TALLAHASSEE, Fla. — Florida Gov. Ron DeSantis signed a bill that creates a police force dedicated to pursuing voter fraud and other election crimes, but that's not all it does.
The bill signed on Monday also eliminates ranked-choice voting for all elections in Florida.
Senate Bill 524 specifically said it was "prohibiting the use of ranked-choice voting to determine election or nomination to elective office; voiding existing or future local ordinances authorizing the use of ranked choice voting."
This means cities or counties can't pass their own laws on ranked-choice voting.
In a ranked-choice voting system, voters rank candidates by preference on their ballots rather than selecting just one.
The candidate with the majority of first-choice votes wins outright. However, if no candidate gets a majority of first-choice votes, an “instant runoff” takes place. That means that the candidate who finished last is eliminated, and that candidate’s voters ballots are redistributed to their second-choice pick. This process continues until there is a clear majority winner or candidate won with more than half of the vote.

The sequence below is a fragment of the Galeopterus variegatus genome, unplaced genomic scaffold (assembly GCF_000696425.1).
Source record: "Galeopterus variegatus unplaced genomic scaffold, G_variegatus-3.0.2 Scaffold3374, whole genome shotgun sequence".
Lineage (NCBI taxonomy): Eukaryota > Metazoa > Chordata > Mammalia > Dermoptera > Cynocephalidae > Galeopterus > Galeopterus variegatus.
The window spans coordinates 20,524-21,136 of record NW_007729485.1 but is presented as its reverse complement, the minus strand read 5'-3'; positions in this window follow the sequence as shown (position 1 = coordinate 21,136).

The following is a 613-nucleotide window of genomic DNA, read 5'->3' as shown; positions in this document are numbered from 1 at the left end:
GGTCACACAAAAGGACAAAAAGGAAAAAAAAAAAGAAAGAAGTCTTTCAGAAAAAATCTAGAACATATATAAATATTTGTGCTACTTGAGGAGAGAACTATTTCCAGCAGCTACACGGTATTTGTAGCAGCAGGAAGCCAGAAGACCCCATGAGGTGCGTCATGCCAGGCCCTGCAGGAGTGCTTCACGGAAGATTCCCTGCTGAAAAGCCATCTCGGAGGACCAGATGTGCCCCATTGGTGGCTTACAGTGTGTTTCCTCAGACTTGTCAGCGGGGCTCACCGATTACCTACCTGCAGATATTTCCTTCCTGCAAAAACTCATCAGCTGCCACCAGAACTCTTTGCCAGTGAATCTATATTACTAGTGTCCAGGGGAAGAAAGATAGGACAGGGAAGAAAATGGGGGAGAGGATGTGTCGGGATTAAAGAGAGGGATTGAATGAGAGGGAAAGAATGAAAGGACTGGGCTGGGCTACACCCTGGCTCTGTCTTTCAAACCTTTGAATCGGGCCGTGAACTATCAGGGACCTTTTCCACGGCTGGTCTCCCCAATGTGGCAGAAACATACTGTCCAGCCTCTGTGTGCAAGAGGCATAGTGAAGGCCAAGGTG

Proponents of the measure say it's a way to escape the two-party system and eliminate the need for runoff elections.
The battle for ranked-choice voting has been in Florida for over a decade. In 2007, Sarasota voted to use it in future municipal elections, but the state never certified the necessary software so it couldn't be used.
In 2021, the Clearwater City Council made plans for a ballot proposition that would allow the city to switch to ranked-choice elections, but the new law will make that decision moot.
More than 50 cities nationwide have switched to ranked-choice voting, including San Francisco, Oakland and New York. In addition, Maine and Alaska use it for statewide elections.